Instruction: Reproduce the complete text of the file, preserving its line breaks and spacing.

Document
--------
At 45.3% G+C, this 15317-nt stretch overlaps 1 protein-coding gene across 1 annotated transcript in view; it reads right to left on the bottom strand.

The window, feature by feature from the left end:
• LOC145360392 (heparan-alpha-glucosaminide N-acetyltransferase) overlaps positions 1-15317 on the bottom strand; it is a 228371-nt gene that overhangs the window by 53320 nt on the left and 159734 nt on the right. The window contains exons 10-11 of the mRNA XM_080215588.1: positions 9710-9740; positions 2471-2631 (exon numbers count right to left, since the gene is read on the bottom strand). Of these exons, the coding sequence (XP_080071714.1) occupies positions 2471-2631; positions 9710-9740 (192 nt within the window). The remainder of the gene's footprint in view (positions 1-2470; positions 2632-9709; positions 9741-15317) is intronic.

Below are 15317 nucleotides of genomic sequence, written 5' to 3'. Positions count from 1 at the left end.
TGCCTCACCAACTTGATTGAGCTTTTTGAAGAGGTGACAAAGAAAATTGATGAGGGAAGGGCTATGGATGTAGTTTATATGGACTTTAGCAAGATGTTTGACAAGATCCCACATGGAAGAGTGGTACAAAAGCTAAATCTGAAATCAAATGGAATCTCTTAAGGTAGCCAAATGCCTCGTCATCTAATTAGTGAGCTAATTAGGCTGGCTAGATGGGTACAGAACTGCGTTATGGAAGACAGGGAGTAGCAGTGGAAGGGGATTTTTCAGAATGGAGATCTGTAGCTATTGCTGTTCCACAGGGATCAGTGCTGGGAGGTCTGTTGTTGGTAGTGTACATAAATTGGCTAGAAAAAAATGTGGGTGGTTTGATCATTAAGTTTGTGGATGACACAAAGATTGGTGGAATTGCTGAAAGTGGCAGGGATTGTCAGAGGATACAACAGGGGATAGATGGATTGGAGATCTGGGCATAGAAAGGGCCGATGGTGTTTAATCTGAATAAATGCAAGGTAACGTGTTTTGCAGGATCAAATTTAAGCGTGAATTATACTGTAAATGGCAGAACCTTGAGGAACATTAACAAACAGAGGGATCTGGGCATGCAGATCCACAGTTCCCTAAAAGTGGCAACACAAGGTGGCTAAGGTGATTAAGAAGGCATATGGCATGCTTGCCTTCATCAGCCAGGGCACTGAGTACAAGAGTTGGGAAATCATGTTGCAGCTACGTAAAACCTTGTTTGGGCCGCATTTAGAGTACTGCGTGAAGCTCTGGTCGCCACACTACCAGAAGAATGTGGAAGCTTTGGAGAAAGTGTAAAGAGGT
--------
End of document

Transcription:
At 45.3% G+C, this 15317-nt stretch overlaps 1 protein-coding gene across 1 annotated transcript in view; it reads right to left on the bottom strand.

The window, feature by feature from the left end:
• LOC145360392 (heparan-alpha-glucosaminide N-acetyltransferase) overlaps positions 1-15317 on the bottom strand; it is a 228371-nt gene that overhangs the window by 53320 nt on the left and 159734 nt on the right. The window contains exons 10-11 of the mRNA XM_080215588.1: positions 9710-9740; positions 2471-2631 (exon numbers count right to left, since the gene is read on the bottom strand). Of these exons, the coding sequence (XP_080071714.1) occupies positions 2471-2631; positions 9710-9740 (192 nt within the window). The remainder of the gene's footprint in view (positions 1-2470; positions 2632-9709; positions 9741-15317) is intronic.

Below are 15317 nucleotides of genomic sequence, written 5' to 3'. Positions count from 1 at the left end.
TGCCTCACCAACTTGATTGAGCTTTTTGAAGAGGTGACAAAGAAAATTGATGAGGGAAGGGCTATGGATGTAGTTTATATGGACTTTAGCAAGATGTTTGACAAGATCCCACATGGAAGAGTGGTACAAAAGCTAAATCTGAAATCAAATGGAATCTCTTAAGGTAGCCAAATGCCTCGTCATCTAATTAGTGAGCTAATTAGGCTGGCTAGATGGGTACAGAACTGCGTTATGGAAGACAGGGAGTAGCAGTGGAAGGGGATTTTTCAGAATGGAGATCTGTAGCTATTGCTGTTCCACAGGGATCAGTGCTGGGAGGTCTGTTGTTGGTAGTGTACATAAATTGGCTAGAAAAAAATGTGGGTGGTTTGATCATTAAGTTTGTGGATGACACAAAGATTGGTGGAATTGCTGAAAGTGGCAGGGATTGTCAGAGGATACAACAGGGGATAGATGGATTGGAGATCTGGGCATAGAAAGGGCCGATGGTGTTTAATCTGAATAAATGCAAGGTAACGTGTTTTGCAGGATCAAATTTAAGCGTGAATTATACTGTAAATGGCAGAACCTTGAGGAACATTAACAAACAGAGGGATCTGGGCATGCAGATCCACAGTTCCCTAAAAGTGGCAACACAAGGTGGCTAAGGTGATTAAGAAGGCATATGGCATGCTTGCCTTCATCAGCCAGGGCACTGAGTACAAGAGTTGGGAAATCATGTTGCAGCTACGTAAAACCTTGTTTGGGCCGCATTTAGAGTACTGCGTGAAGCTCTGGTCGCCACACTACCAGAAGAATGTGGAAGCTTTGGAGAAAGTGTAAAGAGGT